Rosa Parks, who took the most famous bus ride in U.S. history, was honored by he American Public Transit Association on Wednesday with its first lifetime achievement award.
“It is because she chose to sit where she sat that I can stand where I stand,” said Gordon J. Linton, the head of the Federal Transit Administration. He called Parks the “first lady of civil rights.”
Parks was honored for her refusal on Dec. 1, 1955, to surrender her seat on a segregated Montgomery, Ala., city bus to a white passenger as the law required. Her arrest sparked a yearlong boycott of Montgomery buses by blacks that propelled the Rev. Martin Luther King into prominence.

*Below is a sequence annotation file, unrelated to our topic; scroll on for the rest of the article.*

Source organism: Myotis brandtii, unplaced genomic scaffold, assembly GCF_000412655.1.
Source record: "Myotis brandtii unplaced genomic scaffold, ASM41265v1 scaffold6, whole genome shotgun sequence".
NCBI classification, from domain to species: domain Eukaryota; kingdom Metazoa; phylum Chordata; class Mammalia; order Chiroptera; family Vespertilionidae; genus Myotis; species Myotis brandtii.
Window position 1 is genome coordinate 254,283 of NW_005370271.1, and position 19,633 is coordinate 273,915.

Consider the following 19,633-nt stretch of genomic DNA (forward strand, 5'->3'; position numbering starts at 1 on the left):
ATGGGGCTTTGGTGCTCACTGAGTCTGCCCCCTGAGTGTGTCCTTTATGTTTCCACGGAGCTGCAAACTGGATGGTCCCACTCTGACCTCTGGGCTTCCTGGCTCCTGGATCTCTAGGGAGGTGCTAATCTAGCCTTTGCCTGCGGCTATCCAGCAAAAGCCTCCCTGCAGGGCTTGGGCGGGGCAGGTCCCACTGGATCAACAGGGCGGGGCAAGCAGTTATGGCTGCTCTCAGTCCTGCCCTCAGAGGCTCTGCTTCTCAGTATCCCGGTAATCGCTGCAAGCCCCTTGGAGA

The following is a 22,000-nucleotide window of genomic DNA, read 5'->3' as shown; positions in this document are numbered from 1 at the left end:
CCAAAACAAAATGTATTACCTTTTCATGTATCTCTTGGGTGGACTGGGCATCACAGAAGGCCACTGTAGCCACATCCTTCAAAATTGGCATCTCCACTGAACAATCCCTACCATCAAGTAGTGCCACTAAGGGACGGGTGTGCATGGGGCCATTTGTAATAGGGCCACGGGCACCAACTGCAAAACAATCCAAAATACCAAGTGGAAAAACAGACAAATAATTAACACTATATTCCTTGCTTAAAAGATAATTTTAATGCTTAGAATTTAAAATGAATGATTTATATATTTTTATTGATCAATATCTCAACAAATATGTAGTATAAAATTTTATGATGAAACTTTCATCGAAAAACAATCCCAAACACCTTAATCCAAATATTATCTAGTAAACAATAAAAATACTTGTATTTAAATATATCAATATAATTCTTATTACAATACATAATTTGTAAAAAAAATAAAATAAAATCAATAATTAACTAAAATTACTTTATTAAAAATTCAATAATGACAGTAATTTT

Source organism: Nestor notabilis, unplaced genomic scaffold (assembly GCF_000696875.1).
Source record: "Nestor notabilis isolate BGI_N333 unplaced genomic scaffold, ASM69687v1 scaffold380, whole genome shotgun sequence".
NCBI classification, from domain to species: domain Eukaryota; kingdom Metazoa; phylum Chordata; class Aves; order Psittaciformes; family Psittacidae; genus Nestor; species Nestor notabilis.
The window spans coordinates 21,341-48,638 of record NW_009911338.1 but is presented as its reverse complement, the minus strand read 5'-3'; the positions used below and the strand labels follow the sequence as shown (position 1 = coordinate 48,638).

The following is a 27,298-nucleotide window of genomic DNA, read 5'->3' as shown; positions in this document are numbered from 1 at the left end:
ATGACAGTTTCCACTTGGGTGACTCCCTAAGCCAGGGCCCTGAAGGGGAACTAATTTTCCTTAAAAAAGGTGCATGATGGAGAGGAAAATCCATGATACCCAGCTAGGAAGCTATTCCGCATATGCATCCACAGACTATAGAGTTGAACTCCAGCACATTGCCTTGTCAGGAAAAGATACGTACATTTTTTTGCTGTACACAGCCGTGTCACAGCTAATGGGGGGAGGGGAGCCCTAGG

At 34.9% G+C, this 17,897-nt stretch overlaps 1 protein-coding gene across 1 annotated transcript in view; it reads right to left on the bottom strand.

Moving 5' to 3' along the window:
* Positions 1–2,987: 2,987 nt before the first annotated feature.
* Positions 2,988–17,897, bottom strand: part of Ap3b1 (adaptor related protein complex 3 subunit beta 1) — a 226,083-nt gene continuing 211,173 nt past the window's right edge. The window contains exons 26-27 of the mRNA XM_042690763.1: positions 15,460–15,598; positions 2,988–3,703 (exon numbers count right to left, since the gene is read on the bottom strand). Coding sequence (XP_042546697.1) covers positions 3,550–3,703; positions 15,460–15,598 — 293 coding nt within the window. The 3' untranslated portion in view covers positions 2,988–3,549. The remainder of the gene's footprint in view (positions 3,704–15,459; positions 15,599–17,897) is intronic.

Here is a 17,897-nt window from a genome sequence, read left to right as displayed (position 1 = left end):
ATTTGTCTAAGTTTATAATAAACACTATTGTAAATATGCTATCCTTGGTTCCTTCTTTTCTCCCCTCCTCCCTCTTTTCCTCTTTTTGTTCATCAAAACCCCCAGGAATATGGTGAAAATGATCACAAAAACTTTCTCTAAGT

“She truly is a national heroine,” said Sen. John Chaffee, R-R.I. He called Parks, now 84, the spark that triggered the civil rights movement.
“Mrs. Parks sat that our nation could stand taller,” said Transportation Secretary Rodney E. Slater. “If it had not been for people like Mrs. Parks, many of us would not be here today.”
And the Rev. Joseph E. Lowery, president of the Southern Christian Leadership Conference and chairman of the board of Atlanta’s rapid transit authority, said her act “sent the clear message that public transit was people transit.”
“Because of your courage, Rosa Parks … there is dignity for everyone here,” Lowery said. Thanks to you, we can move with dignity. You are the Queen Mother of the movement.”